I love the autonomy of my own online gallery
I love that I get to know the people who buy my art
that I send it to homes where it connects with people, sometimes changes them
and I love that it is affordable to everyday people, to the right people, those who see the soul in it
I don’t fancy my art being bought just because I’m well known, I want my art to go to those it speaks to

NAPUR:
If you get a chance to go back to your childhood days, what would you like to change and why?

DW:
Everything was what it was
And now it is what it is
we get shit, we make sculptures… hopefully

NAPUR:
Do you think you are destined to help humankind via your writing, art, music and inspirational speeches? Do you want to share any story where you have motivated someone via your writing, art or speech?

DW:
I am compelled to express, to create, to explore, to explain, to make sense of things
I don’t like to waste anything
So I share these things with the world
if they are useful to them, they will find them and partake

I have no sense of being destined
Merely on my journey, striving to survive on all levels, engaging with the ‘amusement park’ that is life in all its colors

I have no martyr complex
I massage my own ego and don’t need others to do that for me
I don’t do cling and don’t need people to need me

I am glad to have been useful and of service in the world
These too have been rides in the ‘amusement park’ of life
To be of use, of value, of service, has been a wonderful blessing
but with it comes responsibility to have boundaries on that, to never set oneself up to be used, to be the ‘goose that lays the golden eggs’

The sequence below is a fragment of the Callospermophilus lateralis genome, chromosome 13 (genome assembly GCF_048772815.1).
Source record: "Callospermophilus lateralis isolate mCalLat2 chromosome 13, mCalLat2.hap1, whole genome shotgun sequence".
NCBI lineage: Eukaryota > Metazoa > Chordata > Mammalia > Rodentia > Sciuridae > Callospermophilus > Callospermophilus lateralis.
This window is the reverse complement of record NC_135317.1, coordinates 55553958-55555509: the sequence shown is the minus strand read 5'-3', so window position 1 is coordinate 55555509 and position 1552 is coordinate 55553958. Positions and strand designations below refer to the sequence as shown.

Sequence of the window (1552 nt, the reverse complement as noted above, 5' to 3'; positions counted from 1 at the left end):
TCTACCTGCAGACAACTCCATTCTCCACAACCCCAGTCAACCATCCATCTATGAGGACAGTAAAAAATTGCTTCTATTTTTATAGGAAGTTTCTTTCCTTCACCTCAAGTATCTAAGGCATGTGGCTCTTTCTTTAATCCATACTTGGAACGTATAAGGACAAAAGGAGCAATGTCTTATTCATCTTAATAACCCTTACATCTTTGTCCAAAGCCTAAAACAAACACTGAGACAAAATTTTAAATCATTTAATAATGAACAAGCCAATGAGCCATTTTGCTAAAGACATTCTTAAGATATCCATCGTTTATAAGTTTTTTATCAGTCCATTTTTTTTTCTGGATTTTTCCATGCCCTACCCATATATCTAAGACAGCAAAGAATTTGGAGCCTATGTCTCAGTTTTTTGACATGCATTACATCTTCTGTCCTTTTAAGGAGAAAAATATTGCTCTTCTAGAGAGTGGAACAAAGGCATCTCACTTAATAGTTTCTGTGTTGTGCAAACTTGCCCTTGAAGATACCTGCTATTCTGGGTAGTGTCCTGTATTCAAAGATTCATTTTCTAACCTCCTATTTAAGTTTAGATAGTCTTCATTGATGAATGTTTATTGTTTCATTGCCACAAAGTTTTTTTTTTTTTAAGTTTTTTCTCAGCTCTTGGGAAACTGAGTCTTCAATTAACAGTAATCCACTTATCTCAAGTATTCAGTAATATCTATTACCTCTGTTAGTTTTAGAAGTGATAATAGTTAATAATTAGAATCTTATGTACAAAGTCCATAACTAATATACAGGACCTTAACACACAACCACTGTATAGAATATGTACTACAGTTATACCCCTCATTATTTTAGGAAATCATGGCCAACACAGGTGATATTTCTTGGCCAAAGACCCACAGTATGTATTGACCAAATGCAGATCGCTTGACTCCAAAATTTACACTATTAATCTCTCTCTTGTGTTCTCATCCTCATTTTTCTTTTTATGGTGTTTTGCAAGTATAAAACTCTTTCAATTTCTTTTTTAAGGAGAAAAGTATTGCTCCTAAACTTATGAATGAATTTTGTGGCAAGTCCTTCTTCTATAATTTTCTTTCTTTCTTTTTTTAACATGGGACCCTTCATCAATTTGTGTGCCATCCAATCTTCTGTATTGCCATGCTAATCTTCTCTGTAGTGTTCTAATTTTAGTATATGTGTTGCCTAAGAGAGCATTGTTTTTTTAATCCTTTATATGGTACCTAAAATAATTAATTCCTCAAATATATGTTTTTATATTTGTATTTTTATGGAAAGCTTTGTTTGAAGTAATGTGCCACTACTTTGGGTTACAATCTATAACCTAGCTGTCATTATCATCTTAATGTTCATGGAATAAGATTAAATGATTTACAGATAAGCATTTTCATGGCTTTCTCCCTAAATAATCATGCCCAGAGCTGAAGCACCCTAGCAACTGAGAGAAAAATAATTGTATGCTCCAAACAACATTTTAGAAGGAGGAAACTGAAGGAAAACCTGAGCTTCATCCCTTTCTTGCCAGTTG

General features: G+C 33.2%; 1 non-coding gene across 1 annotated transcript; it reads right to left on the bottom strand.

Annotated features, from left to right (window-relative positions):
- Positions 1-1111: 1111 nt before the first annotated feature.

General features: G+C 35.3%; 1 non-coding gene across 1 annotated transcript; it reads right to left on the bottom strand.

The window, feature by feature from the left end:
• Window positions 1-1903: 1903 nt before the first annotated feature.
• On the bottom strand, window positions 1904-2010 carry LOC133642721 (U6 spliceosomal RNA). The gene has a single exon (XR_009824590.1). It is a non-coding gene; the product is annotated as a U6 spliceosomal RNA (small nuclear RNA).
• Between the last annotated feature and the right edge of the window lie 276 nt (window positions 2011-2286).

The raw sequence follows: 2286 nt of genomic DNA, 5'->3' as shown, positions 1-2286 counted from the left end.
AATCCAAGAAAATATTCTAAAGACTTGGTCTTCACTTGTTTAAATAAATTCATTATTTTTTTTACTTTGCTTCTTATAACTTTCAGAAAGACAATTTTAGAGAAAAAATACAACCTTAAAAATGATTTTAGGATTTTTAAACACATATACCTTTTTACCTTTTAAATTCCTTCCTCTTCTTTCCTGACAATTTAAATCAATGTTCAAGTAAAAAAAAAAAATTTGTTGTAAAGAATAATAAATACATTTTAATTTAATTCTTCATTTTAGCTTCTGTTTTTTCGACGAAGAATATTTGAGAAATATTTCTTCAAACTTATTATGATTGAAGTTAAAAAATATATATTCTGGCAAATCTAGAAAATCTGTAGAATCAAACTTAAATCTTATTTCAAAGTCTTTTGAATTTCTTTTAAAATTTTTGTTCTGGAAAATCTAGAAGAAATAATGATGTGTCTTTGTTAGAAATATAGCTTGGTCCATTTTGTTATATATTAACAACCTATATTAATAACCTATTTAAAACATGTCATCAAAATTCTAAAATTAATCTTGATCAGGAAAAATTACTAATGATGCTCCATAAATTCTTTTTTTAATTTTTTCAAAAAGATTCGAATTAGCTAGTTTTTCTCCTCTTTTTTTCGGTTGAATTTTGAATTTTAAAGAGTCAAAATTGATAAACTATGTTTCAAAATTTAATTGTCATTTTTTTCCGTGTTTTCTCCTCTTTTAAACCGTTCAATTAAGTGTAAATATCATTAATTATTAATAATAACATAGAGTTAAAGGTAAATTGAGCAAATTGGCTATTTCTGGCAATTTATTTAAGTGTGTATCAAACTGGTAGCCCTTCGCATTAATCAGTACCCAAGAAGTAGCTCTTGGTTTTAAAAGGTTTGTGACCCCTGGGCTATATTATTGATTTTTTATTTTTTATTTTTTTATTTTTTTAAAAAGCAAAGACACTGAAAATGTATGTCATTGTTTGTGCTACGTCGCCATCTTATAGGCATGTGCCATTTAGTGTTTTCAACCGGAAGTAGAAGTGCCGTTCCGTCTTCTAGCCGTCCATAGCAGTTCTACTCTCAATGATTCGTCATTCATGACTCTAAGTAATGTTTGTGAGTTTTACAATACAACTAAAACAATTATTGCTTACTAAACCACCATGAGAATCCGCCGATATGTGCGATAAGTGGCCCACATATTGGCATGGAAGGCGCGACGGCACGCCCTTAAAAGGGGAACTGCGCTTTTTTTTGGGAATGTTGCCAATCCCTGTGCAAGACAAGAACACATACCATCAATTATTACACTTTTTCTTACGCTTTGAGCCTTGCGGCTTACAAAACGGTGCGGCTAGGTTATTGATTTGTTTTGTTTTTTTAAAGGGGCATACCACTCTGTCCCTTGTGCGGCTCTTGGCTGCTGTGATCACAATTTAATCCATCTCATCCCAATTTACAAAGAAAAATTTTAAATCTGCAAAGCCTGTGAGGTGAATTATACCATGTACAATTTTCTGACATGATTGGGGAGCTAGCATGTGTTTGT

I like to be ‘ordinary’, ‘usual’, one among many, just another human being.
We are all extraordinary, unusual, unique in some ways
But none of us are this in all ways and those who think they are are smitten with their own illusion.

NAPUR:
When you published your debut book Nobody Nowhere: The Extraordinary Autobiography of an Autistic Girl, did you ever think it would be a best seller? Why do you think people love your books? How do you think this event changed your life?

DW:
I wrote it because I was suicidal and about to step in front of a train
I wrote it in the hope that by exposing my life to one other human I found feel fully known and therefore not be compelled to avoid, divert, retaliate…
that I would become freed from chronic fight-flight that I had found overwhelming, tiring, and not worth the effort of striving to live. But the child psychiatrist I left it with wouldn’t let me take it back and burn it. Perhaps he knew I’d then kill myself, perhaps he truly believed it was important to the world. He asked to send it to the person who had trained him and she sent it to her publisher and her publisher sent it to a literary agent he knew and the literary agent sent it to five top publishing houses who began to bid on it and at that point I was 10,000 miles away and got a fax asking if I’d agree to its publication.